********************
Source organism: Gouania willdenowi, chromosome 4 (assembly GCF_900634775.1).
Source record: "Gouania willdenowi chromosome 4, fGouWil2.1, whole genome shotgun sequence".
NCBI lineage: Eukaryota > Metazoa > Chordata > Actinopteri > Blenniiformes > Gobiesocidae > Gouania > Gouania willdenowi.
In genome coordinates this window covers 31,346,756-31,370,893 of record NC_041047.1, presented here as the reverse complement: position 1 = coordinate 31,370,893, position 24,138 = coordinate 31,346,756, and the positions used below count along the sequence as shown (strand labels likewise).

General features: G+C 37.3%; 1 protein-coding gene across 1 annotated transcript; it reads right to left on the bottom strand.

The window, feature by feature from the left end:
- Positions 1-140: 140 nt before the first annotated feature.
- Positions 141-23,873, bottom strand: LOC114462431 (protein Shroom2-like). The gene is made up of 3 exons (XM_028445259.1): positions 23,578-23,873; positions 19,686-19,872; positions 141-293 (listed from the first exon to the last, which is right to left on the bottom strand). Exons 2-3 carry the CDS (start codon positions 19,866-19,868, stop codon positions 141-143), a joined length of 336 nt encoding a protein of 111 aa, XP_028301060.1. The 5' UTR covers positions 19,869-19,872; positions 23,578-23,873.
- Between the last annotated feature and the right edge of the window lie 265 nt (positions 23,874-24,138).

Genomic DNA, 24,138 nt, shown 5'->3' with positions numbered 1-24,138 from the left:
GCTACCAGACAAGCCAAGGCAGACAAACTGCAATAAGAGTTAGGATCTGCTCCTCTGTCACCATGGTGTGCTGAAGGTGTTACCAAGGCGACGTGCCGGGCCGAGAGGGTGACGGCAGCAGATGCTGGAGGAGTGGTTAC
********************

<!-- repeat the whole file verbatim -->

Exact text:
Source organism: Gouania willdenowi, chromosome 4 (assembly GCF_900634775.1).
Source record: "Gouania willdenowi chromosome 4, fGouWil2.1, whole genome shotgun sequence".
NCBI lineage: Eukaryota > Metazoa > Chordata > Actinopteri > Blenniiformes > Gobiesocidae > Gouania > Gouania willdenowi.
In genome coordinates this window covers 31,346,756-31,370,893 of record NC_041047.1, presented here as the reverse complement: position 1 = coordinate 31,370,893, position 24,138 = coordinate 31,346,756, and the positions used below count along the sequence as shown (strand labels likewise).

General features: G+C 37.3%; 1 protein-coding gene across 1 annotated transcript; it reads right to left on the bottom strand.

The window, feature by feature from the left end:
- Positions 1-140: 140 nt before the first annotated feature.
- Positions 141-23,873, bottom strand: LOC114462431 (protein Shroom2-like). The gene is made up of 3 exons (XM_028445259.1): positions 23,578-23,873; positions 19,686-19,872; positions 141-293 (listed from the first exon to the last, which is right to left on the bottom strand). Exons 2-3 carry the CDS (start codon positions 19,866-19,868, stop codon positions 141-143), a joined length of 336 nt encoding a protein of 111 aa, XP_028301060.1. The 5' UTR covers positions 19,869-19,872; positions 23,578-23,873.
- Between the last annotated feature and the right edge of the window lie 265 nt (positions 23,874-24,138).

Genomic DNA, 24,138 nt, shown 5'->3' with positions numbered 1-24,138 from the left:
GCTACCAGACAAGCCAAGGCAGACAAACTGCAATAAGAGTTAGGATCTGCTCCTCTGTCACCATGGTGTGCTGAAGGTGTTACCAAGGCGACGTGCCGGGCCGAGAGGGTGACGGCAGCAGATGCTGGAGGAGTGGTTAC